The appeal for The Gilded Ones have been mostly positive with 75% of the ratings on Goodreads being 4- and 5-stars. One thing that needs to be mentioned is the book’s publication. This book’s release was delayed due to the COVID-19 Pandemic. That being said, the hype surrounding the author’s debut novel made the wait worth it (I read an eARC of this book). This book is described as being for fans of Children of Blood and Bone, Shadow and Bone, Legendborn and Raybearer. I would describe The Gilded Ones as a combination of The Year of the Witching and Speak. Once again, this book is written for YA readers containing “adult” themes they know exist in our world. Not everyone will view this book for what it is, and that’s all right because it means that the book wasn’t written for them. The next book in this series—The Merciless Ones, which releases in April 2022—continues Deka’s journey to discovering her role within the Impure Ones and warring against those who want her dead.

            The Gilded Ones is the book young girls crave and adult women wished they had as children. Namina Forna found a way to present the truth within the fiction for adolescent readers, but made it alluring for adult readers as well. While this book should NOT be read by everyone, it should NOT be missed by anyone. Go and read one of the best (debut) novels of this year!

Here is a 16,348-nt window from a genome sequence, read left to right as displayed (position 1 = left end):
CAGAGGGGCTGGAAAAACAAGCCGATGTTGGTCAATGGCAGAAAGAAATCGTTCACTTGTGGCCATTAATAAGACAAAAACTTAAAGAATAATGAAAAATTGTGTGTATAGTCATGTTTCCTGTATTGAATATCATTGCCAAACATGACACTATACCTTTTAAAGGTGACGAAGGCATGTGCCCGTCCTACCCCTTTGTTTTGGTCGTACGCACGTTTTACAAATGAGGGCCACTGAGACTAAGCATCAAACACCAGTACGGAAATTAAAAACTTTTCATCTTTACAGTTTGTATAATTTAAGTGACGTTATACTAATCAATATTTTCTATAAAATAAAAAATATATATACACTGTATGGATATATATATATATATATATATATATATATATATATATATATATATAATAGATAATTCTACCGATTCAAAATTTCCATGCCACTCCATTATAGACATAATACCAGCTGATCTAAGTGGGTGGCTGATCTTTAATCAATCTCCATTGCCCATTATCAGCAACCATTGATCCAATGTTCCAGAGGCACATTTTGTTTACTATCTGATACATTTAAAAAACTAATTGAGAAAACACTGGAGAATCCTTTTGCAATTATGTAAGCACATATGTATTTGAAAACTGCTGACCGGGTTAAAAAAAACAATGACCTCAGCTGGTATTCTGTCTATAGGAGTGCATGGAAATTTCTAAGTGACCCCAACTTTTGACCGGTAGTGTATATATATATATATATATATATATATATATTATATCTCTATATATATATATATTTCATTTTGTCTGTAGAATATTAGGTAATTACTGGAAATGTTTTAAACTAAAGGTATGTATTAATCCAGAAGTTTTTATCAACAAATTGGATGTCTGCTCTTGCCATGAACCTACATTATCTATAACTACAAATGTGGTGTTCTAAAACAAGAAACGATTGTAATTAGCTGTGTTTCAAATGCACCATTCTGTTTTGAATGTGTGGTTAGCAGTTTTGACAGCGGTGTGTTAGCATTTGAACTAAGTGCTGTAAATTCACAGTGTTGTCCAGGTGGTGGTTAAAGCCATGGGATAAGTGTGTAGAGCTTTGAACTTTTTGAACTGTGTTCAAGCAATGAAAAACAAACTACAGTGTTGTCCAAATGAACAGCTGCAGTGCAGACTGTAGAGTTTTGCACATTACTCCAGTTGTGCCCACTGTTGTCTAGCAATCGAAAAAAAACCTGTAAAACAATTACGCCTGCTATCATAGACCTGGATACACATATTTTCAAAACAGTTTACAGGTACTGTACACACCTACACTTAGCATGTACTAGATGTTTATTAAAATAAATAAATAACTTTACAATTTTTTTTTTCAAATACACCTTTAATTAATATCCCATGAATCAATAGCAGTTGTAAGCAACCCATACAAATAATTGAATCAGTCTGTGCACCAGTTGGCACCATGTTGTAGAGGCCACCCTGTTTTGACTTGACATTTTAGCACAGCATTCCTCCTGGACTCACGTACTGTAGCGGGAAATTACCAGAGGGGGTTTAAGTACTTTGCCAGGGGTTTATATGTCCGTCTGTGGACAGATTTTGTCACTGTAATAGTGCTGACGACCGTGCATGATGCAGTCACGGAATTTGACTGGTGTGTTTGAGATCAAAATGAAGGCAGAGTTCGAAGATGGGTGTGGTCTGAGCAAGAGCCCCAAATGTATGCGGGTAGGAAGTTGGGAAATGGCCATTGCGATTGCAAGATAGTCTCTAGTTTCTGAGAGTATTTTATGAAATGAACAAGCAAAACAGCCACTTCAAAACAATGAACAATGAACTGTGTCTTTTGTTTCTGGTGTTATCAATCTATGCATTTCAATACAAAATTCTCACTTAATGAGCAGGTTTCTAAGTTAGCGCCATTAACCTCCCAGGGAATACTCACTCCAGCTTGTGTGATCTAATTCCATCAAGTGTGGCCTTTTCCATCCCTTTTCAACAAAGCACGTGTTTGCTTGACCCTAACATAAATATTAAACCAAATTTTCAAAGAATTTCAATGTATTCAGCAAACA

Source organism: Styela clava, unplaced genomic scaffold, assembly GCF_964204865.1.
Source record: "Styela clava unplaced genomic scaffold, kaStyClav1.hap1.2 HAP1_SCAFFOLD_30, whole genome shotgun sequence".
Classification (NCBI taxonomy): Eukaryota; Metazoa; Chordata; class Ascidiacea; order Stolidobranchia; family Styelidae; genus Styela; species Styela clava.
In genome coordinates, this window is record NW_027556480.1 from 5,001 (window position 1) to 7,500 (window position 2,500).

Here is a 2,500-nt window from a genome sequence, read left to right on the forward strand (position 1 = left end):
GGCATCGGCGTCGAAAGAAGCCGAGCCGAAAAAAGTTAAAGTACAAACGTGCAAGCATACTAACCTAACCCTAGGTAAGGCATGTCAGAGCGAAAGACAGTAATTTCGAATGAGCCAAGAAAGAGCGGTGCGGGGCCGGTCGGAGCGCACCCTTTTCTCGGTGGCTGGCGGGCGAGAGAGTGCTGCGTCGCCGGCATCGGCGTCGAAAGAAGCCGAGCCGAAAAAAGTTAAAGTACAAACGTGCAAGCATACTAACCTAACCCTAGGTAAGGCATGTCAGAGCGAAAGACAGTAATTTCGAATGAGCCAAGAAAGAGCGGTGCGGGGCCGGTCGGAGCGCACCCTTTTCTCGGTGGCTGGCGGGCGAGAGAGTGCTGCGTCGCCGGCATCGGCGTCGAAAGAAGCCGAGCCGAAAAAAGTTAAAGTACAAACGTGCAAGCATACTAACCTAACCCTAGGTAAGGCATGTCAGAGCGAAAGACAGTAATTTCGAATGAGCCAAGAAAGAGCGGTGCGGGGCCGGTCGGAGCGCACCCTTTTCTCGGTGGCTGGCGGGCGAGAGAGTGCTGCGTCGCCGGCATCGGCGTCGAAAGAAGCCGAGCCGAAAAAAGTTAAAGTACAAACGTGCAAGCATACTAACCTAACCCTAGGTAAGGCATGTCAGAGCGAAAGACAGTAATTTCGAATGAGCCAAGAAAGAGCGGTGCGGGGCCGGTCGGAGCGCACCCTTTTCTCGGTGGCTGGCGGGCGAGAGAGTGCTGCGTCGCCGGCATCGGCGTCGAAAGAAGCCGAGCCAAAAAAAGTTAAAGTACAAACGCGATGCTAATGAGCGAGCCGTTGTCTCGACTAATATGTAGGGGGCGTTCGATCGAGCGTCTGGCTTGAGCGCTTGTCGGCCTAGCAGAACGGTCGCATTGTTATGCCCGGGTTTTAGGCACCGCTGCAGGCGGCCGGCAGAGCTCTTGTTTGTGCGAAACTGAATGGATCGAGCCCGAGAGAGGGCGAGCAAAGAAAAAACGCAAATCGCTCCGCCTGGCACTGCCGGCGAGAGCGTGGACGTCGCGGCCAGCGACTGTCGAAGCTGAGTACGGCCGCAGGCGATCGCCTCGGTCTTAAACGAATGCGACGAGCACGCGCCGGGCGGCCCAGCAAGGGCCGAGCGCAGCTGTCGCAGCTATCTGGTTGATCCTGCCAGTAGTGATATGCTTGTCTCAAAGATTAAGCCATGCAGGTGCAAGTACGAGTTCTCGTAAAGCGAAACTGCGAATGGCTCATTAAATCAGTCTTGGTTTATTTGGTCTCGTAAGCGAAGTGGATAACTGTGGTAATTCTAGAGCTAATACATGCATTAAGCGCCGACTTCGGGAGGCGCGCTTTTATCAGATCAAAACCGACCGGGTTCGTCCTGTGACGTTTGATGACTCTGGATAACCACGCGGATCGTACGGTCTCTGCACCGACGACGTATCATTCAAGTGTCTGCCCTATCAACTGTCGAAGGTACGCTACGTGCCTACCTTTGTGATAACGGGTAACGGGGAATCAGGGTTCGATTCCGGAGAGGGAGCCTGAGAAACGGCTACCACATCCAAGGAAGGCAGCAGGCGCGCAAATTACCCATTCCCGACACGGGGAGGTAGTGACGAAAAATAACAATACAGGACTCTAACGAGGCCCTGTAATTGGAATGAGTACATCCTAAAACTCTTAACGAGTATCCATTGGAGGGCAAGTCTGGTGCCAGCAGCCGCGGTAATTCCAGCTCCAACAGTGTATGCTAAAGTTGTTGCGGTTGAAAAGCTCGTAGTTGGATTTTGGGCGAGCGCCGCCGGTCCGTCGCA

My Rating: MUST READ IT NOW (5 out of 5)!!!

Why You Need to Read: “First, Become Ashes”

First, Become Ashes

By: K.M. Szpara

Published: April 6, 2021

Genre: Urban Fantasy

TRIGGER WARNING: Be advised. This book contains elements of self-harm, imprisonment, rape, torture, abuse, and non-consensual sex. 

I received an advanced copy of this book in exchange for a fair review. All thoughts are mine alone.

            Her voice drips with pity I neither want nor need. This is useless—this whole conversation. Nova said outsiders wouldn’t believe us. Not that we were acting in their best interests, nor that we were Anointed. She warned us about their zealots and skeptics. That I could literally work magic in front of them and they wouldn’t see it. Well, I know myself and I’m not going to waste time or magical energy proving their ignorance to them. I don’t care if Miller believes me, I just need her to uncuff me, (5: Lark/Now).